The Apple situation got me to thinking about how help desks verify the identity of who they are talking to. Many company’s take the approach of asking challenge questions based on information you have provided to them or questions you have pre-answered. When creating these questions there is always a balance between selecting information that will keep the site secure versus making it easy for the customer to remember how they answered. You don’t want the answers so easy that the answers may be guessed (or found in a social networking site) and you don’t want them too difficult so that your customer cannot remember the answer themselves. I provided a list of some typical challenge questions at the end of this post.
Continue reading this post…

Posted on August 13, 2012 by Bob Siegel - No Comments
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Does your staff overshare your corporate private information

Watching the Olympics is a quadrennial event for me. There are sports I like to watch that never get any coverage except when the Olympics role around. This year for some reason I’ve started paying attention to the human interest stories featuring the athletes (something, as a guy, I am loathe to admit). There is always some things shared that might be considered private information, but that is to be expected.

During one of the stories about Missy Franklin, an outstanding US swimmer that has yet to graduate high school, a video she put together when she received her first drivers license was shown (the network appropriately blurred the personal information). I decided to search Google and YouTube to see if sharing your license information was unusual or not. I was surprised by how much I found.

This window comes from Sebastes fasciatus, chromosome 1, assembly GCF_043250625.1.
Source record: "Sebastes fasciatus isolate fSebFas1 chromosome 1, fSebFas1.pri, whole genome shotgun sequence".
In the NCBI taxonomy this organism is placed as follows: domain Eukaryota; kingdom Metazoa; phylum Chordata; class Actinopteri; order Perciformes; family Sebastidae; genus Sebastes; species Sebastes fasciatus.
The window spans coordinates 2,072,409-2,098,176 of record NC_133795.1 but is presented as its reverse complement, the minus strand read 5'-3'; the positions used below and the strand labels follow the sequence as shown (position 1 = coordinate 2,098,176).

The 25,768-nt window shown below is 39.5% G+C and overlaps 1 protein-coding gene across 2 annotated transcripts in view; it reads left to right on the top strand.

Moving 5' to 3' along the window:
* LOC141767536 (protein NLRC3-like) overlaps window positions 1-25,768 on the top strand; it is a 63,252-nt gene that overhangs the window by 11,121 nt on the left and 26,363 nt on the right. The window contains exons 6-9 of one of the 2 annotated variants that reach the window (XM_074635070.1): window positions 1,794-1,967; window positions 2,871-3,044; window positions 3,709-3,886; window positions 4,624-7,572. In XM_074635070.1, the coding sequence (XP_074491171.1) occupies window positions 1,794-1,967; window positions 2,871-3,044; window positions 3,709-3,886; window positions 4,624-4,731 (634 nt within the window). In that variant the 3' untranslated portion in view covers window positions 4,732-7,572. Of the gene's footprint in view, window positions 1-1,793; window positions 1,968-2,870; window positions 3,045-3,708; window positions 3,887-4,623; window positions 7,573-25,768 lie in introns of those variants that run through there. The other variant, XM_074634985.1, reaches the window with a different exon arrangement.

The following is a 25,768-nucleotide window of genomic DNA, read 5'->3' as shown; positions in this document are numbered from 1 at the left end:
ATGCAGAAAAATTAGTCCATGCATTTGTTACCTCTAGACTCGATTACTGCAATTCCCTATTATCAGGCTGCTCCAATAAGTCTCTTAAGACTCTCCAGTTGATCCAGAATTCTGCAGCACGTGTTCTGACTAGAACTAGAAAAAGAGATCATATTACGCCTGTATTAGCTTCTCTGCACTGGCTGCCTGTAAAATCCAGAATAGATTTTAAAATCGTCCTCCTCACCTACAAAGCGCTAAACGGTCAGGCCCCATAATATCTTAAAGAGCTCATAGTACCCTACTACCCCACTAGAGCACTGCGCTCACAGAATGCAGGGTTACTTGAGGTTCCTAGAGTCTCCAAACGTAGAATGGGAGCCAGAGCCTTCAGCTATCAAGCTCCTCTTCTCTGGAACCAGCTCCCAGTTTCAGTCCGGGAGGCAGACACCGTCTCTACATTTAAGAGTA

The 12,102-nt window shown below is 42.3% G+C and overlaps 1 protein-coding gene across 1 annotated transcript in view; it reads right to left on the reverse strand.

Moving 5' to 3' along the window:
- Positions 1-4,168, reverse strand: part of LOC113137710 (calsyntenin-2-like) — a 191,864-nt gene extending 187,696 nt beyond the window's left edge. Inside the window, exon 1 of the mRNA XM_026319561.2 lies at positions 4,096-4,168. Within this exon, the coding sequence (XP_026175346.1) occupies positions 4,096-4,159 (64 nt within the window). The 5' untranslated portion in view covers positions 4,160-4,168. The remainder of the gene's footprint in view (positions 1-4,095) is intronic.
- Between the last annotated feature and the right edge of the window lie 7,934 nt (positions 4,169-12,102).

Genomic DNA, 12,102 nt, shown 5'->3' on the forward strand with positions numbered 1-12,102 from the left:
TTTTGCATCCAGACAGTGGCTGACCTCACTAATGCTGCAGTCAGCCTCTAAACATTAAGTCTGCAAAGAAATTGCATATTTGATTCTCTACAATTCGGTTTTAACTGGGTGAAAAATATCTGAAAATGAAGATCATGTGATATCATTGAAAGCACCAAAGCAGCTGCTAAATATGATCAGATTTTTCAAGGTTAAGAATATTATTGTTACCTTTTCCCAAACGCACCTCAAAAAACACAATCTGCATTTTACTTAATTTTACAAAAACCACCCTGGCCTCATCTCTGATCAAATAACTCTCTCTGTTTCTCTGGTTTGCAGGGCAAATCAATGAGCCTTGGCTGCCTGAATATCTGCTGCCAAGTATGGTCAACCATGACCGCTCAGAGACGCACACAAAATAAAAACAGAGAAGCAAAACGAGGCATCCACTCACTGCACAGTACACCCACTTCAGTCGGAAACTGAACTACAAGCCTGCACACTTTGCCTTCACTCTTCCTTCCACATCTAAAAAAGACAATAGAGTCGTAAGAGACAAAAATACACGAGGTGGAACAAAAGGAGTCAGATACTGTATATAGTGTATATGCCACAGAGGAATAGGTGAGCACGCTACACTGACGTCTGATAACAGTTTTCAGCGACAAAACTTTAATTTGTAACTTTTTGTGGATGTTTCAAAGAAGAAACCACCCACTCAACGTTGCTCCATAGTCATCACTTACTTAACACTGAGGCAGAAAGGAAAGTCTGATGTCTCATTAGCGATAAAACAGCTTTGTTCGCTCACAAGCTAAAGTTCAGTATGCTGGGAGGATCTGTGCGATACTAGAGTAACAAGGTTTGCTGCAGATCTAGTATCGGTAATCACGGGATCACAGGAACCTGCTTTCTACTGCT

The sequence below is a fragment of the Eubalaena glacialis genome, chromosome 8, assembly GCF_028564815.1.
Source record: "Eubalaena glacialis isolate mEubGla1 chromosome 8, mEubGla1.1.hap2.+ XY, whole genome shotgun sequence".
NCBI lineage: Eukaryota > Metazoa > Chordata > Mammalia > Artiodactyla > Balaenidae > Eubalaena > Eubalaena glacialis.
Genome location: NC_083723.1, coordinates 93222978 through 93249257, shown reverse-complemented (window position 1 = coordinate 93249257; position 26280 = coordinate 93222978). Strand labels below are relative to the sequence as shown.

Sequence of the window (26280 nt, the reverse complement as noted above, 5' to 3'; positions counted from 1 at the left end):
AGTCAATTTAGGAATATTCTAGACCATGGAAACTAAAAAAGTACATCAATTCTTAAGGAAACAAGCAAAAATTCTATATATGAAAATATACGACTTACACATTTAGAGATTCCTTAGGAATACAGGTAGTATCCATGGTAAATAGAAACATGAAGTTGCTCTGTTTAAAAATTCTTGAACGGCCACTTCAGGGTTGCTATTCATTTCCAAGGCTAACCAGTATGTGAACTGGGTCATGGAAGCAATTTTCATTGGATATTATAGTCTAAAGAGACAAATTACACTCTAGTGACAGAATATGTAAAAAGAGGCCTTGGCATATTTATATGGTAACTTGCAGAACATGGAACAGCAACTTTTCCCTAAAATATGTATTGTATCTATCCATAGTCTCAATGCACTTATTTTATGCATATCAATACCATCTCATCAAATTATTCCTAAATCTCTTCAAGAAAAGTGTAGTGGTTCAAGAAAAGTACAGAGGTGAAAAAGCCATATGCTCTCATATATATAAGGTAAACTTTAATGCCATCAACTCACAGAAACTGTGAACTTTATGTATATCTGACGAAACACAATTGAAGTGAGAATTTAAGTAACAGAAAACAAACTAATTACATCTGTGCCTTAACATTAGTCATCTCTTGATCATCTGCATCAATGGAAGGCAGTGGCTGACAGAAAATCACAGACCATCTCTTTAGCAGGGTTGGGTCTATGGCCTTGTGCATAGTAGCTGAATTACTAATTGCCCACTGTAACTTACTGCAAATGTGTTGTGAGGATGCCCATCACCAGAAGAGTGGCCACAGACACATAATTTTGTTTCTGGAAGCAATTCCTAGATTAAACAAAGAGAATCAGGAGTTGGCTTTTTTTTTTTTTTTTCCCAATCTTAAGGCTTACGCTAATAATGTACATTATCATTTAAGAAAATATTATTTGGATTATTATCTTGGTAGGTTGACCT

Continue reading this post…

Posted on July 30, 2012 by Bob Siegel - No Comments
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News

May 31, 2019

We are now offering Privacy Professional Training from the IAPP at our Houston and Nashua offices in addition our Delray Beach location.

Latest Blog Posts

June 13, 2019

Fifty States, Fifty Laws


The big news lately is that individual states are proposing their own privacy laws. California has the California Consumer Protection Act and now New York and Maine have also proposed laws. There has been discussion of a federal law, however it seems unlikely that any kind of landmark legislation on privacy passes through to be signed. How is a business to be ready for up to 50 different laws?

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June 12, 2019

Privacy Comes at a Price
At Apple’s World Wide Developers Conference last week, the message was all about Privacy. Apple has been more privacy-minded than other tech companies – that’s not news and it’s why I have an iPhone. They’ve introduced some interesting privacy features, such as showing location tracking, which I think is pretty cool. I don’t leave my location setting on, rather turn it on when I need directions and then back off. It’s tedious, but I’m not confident that when I’ve turned off location services, apps aren’t tracking me even though I said “no”. Sadly, I don’t think no means no on the Internet. So, I’ll be able to see if I’m right or wrong. Continue reading this post...